On Sunday night, February 8th, at 8pm, the 57th Annual Grammy Awards ceremony will take place in Los Angeles. It will air on CBS and be hosted by actor LL Cool J for the fourth-consecutive year (I believe only Andy Williams has hosted more consecutive shows).
The Grammys have been seen as the premier awards ceremony for the music industry – sort of the Academy Awards for music – almost since its inception in 1959. Its first television broadcast occurred with the 13th Annual ceremony in 1971. The various other music-related awards and their telecasts (e.g., American Music Awards, Country Music Awards, BET Music Awards, MTV Video Awards, Billboard Music Awards, etc.) can all thank the Grammys for creating the venue, although they typically are still out-performed in TV ratings by the grand-daddy of them all.
The first version of the Grammys recognized only 28 categories, this year’s Grammys will be awarded in 83. As with previous years, the nominees (chosen by a complicated voting process involving industry insiders, not you the public) range from relatively unknown or fledgling artists to aging sentimental favorites (who never received their just due when they were actually relevant and making good music) to current chart-topping artists whose critical acceptance (judging by their Grammy noms) is either equaled or exceeded by their commercial and chart success. And with this year’s nominations and tomorrow night’s awards – at least for those who care anymore – will come the usual grousing about which songs, albums and artists should or should not have been winners. If there’s one thing that the Grammys have been consistent about in their 56-year history, it’s the penchant for not being able to please everyone – fitting since music is eclectic and universal and, after all, that’s what it’s all about, right?
Of this year’s 83 categories, four are considered the biggies, as they are every year. They are: Record Of The Year, Song Of The Year, Album Of The Year, and Best New Artist Of The Year. Album and new artist of the year are pretty self-explanatory, but it’s that record/song duality that usually needs some ‘splainin’ even after all these years. People today still wonder what is the difference between Record and Song of the year. Well, it’s actually very simple. Song of the Year recognizes the song’s writers. Record of the year recognizes the recording itself, i.e., the tune’s performer, producers and recording engineers. You may say, well what difference does it make – just combine the categories and give one award to everyone involved in the record’s success: the songwriters, producers, and artists involved. Well, the Grammy people – and apparently the industry itself – feel its important enough to make the distinction. And the evidence bears that out. Of the first 56 Annual Grammy Awards, only half of the Song Of The Year winners, or 28 of ’em, have also been crowned Record Of The Year. In some cases, but not as many as you think, the person who performed or produced the record is also the person that wrote the song, so the artist is recognized for his or her (or their) multiple talents.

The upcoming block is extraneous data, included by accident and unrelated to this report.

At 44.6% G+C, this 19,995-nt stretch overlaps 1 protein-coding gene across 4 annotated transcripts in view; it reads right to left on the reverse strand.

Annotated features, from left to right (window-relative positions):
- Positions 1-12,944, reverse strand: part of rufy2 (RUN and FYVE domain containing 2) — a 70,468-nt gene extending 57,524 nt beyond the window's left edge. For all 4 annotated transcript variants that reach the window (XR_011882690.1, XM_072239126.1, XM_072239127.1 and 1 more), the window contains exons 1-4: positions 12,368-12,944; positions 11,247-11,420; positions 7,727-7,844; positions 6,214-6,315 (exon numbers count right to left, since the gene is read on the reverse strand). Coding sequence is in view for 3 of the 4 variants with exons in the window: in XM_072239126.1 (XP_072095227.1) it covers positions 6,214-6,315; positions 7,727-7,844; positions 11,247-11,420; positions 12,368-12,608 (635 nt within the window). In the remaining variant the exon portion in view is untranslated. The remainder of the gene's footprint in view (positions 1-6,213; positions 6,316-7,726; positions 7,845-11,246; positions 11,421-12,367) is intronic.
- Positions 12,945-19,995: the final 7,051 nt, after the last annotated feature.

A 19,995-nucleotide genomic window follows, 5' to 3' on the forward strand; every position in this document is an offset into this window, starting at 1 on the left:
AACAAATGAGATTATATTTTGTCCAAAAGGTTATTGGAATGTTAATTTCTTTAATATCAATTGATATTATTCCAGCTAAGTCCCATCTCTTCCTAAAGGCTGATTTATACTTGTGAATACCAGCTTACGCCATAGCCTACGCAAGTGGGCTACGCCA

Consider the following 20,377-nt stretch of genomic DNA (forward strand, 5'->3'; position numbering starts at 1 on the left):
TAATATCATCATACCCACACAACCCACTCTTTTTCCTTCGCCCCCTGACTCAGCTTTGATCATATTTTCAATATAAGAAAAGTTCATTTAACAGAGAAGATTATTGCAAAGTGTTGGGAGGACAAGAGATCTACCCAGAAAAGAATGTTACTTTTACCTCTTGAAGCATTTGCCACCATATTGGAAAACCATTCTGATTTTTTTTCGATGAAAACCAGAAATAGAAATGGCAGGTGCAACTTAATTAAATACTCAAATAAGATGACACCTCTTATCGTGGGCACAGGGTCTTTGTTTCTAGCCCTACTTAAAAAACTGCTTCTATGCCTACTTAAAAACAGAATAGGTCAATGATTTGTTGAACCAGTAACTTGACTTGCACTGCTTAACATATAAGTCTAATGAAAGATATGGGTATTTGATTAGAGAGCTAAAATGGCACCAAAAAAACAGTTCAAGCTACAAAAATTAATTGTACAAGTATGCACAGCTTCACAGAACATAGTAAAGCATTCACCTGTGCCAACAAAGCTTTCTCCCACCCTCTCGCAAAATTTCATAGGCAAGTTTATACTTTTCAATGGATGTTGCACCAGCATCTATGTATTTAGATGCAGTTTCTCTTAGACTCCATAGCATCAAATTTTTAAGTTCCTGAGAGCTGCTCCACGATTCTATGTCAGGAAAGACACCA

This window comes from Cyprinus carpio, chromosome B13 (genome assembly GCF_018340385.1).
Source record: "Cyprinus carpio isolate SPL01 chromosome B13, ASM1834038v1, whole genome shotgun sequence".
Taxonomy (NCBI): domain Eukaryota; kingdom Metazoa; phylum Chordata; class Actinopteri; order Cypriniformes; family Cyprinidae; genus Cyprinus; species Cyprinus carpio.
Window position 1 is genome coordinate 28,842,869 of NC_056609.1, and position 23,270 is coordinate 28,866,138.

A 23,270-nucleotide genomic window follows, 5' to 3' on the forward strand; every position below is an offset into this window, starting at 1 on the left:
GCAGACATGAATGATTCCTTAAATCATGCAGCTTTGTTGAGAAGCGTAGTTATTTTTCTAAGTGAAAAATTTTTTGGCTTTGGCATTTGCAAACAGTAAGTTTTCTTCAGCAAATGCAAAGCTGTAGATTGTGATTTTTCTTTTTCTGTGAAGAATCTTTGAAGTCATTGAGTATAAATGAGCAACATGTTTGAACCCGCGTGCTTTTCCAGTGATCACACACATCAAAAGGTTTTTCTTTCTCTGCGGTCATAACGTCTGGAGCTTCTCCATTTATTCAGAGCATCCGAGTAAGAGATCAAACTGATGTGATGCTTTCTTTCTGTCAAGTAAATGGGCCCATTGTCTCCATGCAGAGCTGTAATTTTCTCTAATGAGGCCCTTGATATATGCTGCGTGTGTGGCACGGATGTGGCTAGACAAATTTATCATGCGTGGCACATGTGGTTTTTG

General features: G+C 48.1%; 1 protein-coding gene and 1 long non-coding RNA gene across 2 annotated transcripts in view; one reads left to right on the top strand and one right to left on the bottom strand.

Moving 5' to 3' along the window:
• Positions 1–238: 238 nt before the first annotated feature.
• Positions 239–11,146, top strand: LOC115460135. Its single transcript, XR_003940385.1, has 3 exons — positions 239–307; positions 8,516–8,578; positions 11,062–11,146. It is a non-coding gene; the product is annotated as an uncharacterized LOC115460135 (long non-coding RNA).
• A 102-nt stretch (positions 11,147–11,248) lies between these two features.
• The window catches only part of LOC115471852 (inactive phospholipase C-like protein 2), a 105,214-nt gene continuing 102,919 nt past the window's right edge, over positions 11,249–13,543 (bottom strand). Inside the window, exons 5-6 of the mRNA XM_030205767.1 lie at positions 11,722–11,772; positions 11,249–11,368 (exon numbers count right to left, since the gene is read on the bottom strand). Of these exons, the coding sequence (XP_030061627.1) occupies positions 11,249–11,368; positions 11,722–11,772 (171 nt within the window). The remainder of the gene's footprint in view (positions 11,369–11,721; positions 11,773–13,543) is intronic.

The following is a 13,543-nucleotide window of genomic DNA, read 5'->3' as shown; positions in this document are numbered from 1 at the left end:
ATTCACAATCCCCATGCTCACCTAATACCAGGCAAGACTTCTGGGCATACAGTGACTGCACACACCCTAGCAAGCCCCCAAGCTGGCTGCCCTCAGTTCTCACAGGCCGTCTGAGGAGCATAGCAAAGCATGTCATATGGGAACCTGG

One would think that a song that was so critically acclaimed that it would take both Record and Song of the year awards might also be a huge commercial success, right? Maybe even hitting Number One on Billboard’s premier singles chart, the Hot 100, or perhaps being named by Billboard as the top single of the year? Well, of the 28 tunes that have taken both Song and Record Grammys, only 15 have also reached Number One on the Hot 100, and five of those ended up being the #1 single of the year in which they were hits.
As this year’s Grammy Night approaches, I thought it would be interesting to look at those dual-winners and their chart accomplishments. What follows is a list of the 15 singles (and the artists who recorded their popular versions) that have topped the Hot 100 and also won Grammys for both Record Of The Year and Song Of The Year. (Note: I’m not listing the songs’ writers, who are the ones that actually take home the Best Song Grammys.)
1958: “Nel Blu Dipinto Di Blu (Volare)” – Domenico Medugno [biggest hit of the year]
1970: “Bridge Over Troubled Water” – Simon & Garfunkel [biggest hit of the year]
1972: “The First Time Ever I saw Your Face” – Roberta Flack [biggest hit of the year]
1973: “Killing Me Softly With His Song” – Roberta Flack
1979: “What A Fool Believes” – Doobie Brothers
1980: “Sailing” – Christopher Cross
1981: “Bette Davis Eyes” – Kim Carnes [biggest hit of the year]